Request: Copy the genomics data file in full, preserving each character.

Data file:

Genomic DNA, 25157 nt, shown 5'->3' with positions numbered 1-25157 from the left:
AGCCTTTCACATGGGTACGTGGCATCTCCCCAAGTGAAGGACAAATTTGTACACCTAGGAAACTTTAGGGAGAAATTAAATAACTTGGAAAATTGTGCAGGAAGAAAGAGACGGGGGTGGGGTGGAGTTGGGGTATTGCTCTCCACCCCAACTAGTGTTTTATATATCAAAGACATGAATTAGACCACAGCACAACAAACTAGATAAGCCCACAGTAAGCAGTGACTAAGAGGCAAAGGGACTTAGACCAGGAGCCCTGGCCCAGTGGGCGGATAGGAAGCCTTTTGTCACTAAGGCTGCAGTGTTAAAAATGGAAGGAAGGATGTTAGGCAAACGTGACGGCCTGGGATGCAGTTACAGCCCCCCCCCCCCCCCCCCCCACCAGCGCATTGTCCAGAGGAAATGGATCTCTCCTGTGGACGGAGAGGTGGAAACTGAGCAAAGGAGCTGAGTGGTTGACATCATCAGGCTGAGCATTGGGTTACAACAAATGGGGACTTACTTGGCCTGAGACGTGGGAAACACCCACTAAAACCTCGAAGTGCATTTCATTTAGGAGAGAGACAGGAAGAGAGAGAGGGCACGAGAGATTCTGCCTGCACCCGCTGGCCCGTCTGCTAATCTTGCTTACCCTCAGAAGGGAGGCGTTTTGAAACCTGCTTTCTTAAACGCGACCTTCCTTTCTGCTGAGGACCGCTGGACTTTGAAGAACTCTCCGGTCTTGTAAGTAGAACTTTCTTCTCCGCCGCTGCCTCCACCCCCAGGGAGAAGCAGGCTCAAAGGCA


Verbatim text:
Genomic DNA, 25157 nt, shown 5'->3' with positions numbered 1-25157 from the left:
AGCCTTTCACATGGGTACGTGGCATCTCCCCAAGTGAAGGACAAATTTGTACACCTAGGAAACTTTAGGGAGAAATTAAATAACTTGGAAAATTGTGCAGGAAGAAAGAGACGGGGGTGGGGTGGAGTTGGGGTATTGCTCTCCACCCCAACTAGTGTTTTATATATCAAAGACATGAATTAGACCACAGCACAACAAACTAGATAAGCCCACAGTAAGCAGTGACTAAGAGGCAAAGGGACTTAGACCAGGAGCCCTGGCCCAGTGGGCGGATAGGAAGCCTTTTGTCACTAAGGCTGCAGTGTTAAAAATGGAAGGAAGGATGTTAGGCAAACGTGACGGCCTGGGATGCAGTTACAGCCCCCCCCCCCCCCCCCCCCACCAGCGCATTGTCCAGAGGAAATGGATCTCTCCTGTGGACGGAGAGGTGGAAACTGAGCAAAGGAGCTGAGTGGTTGACATCATCAGGCTGAGCATTGGGTTACAACAAATGGGGACTTACTTGGCCTGAGACGTGGGAAACACCCACTAAAACCTCGAAGTGCATTTCATTTAGGAGAGAGACAGGAAGAGAGAGAGGGCACGAGAGATTCTGCCTGCACCCGCTGGCCCGTCTGCTAATCTTGCTTACCCTCAGAAGGGAGGCGTTTTGAAACCTGCTTTCTTAAACGCGACCTTCCTTTCTGCTGAGGACCGCTGGACTTTGAAGAACTCTCCGGTCTTGTAAGTAGAACTTTCTTCTCCGCCGCTGCCTCCACCCCCAGGGAGAAGCAGGCTCAAAGGCA